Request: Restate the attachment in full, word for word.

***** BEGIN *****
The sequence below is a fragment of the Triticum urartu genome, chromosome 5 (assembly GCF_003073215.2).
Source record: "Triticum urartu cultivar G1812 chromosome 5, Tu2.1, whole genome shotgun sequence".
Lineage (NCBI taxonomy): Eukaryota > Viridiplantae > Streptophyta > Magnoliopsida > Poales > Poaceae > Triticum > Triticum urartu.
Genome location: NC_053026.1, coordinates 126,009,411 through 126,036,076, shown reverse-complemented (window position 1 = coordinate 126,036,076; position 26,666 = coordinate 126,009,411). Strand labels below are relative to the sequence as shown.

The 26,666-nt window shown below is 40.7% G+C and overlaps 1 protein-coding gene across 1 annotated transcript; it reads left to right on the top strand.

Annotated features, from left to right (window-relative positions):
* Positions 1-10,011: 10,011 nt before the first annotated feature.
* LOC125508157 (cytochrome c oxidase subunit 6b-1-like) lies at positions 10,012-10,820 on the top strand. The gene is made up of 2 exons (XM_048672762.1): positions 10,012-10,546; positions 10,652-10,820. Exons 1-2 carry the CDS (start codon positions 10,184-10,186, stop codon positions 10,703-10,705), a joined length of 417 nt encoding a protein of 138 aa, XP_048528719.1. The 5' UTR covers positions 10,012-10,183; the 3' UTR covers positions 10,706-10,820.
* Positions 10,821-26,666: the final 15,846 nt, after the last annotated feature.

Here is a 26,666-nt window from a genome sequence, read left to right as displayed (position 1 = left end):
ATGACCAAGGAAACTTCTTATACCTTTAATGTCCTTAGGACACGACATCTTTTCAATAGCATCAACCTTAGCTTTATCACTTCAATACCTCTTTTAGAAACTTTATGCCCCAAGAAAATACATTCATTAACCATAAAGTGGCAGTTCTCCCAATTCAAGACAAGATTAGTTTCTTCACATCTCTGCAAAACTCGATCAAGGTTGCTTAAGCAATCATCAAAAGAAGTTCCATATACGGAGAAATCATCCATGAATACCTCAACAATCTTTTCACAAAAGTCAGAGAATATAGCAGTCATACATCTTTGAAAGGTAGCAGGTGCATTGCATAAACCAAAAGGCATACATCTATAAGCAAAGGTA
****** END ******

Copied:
The sequence below is a fragment of the Triticum urartu genome, chromosome 5 (assembly GCF_003073215.2).
Source record: "Triticum urartu cultivar G1812 chromosome 5, Tu2.1, whole genome shotgun sequence".
Lineage (NCBI taxonomy): Eukaryota > Viridiplantae > Streptophyta > Magnoliopsida > Poales > Poaceae > Triticum > Triticum urartu.
Genome location: NC_053026.1, coordinates 126,009,411 through 126,036,076, shown reverse-complemented (window position 1 = coordinate 126,036,076; position 26,666 = coordinate 126,009,411). Strand labels below are relative to the sequence as shown.

The 26,666-nt window shown below is 40.7% G+C and overlaps 1 protein-coding gene across 1 annotated transcript; it reads left to right on the top strand.

Annotated features, from left to right (window-relative positions):
* Positions 1-10,011: 10,011 nt before the first annotated feature.
* LOC125508157 (cytochrome c oxidase subunit 6b-1-like) lies at positions 10,012-10,820 on the top strand. The gene is made up of 2 exons (XM_048672762.1): positions 10,012-10,546; positions 10,652-10,820. Exons 1-2 carry the CDS (start codon positions 10,184-10,186, stop codon positions 10,703-10,705), a joined length of 417 nt encoding a protein of 138 aa, XP_048528719.1. The 5' UTR covers positions 10,012-10,183; the 3' UTR covers positions 10,706-10,820.
* Positions 10,821-26,666: the final 15,846 nt, after the last annotated feature.

Here is a 26,666-nt window from a genome sequence, read left to right as displayed (position 1 = left end):
ATGACCAAGGAAACTTCTTATACCTTTAATGTCCTTAGGACACGACATCTTTTCAATAGCATCAACCTTAGCTTTATCACTTCAATACCTCTTTTAGAAACTTTATGCCCCAAGAAAATACATTCATTAACCATAAAGTGGCAGTTCTCCCAATTCAAGACAAGATTAGTTTCTTCACATCTCTGCAAAACTCGATCAAGGTTGCTTAAGCAATCATCAAAAGAAGTTCCATATACGGAGAAATCATCCATGAATACCTCAACAATCTTTTCACAAAAGTCAGAGAATATAGCAGTCATACATCTTTGAAAGGTAGCAGGTGCATTGCATAAACCAAAAGGCATACATCTATAAGCAAAGGTA